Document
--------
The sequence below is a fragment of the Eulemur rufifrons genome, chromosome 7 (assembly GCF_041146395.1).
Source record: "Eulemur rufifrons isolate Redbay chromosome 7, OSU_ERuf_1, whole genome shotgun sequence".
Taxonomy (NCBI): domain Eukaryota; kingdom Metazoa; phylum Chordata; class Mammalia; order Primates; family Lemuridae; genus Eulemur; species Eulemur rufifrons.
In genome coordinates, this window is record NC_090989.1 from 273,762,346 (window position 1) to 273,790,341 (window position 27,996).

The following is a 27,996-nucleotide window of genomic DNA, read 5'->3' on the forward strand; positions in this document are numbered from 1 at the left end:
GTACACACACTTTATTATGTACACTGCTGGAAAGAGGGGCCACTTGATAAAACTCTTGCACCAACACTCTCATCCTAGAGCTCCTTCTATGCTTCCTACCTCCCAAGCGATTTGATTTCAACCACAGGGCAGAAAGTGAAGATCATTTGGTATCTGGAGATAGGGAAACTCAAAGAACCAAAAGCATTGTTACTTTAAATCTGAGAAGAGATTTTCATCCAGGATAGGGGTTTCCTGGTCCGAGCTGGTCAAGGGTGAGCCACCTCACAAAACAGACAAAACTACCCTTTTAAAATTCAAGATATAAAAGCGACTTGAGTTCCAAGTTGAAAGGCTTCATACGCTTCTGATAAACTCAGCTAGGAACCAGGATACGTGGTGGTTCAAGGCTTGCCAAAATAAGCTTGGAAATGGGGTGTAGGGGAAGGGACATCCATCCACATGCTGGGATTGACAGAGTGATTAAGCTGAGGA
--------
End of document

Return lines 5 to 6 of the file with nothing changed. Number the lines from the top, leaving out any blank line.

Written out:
The following is a 27,996-nucleotide window of genomic DNA, read 5'->3' on the forward strand; positions in this document are numbered from 1 at the left end:
GTACACACACTTTATTATGTACACTGCTGGAAAGAGGGGCCACTTGATAAAACTCTTGCACCAACACTCTCATCCTAGAGCTCCTTCTATGCTTCCTACCTCCCAAGCGATTTGATTTCAACCACAGGGCAGAAAGTGAAGATCATTTGGTATCTGGAGATAGGGAAACTCAAAGAACCAAAAGCATTGTTACTTTAAATCTGAGAAGAGATTTTCATCCAGGATAGGGGTTTCCTGGTCCGAGCTGGTCAAGGGTGAGCCACCTCACAAAACAGACAAAACTACCCTTTTAAAATTCAAGATATAAAAGCGACTTGAGTTCCAAGTTGAAAGGCTTCATACGCTTCTGATAAACTCAGCTAGGAACCAGGATACGTGGTGGTTCAAGGCTTGCCAAAATAAGCTTGGAAATGGGGTGTAGGGGAAGGGACATCCATCCACATGCTGGGATTGACAGAGTGATTAAGCTGAGGA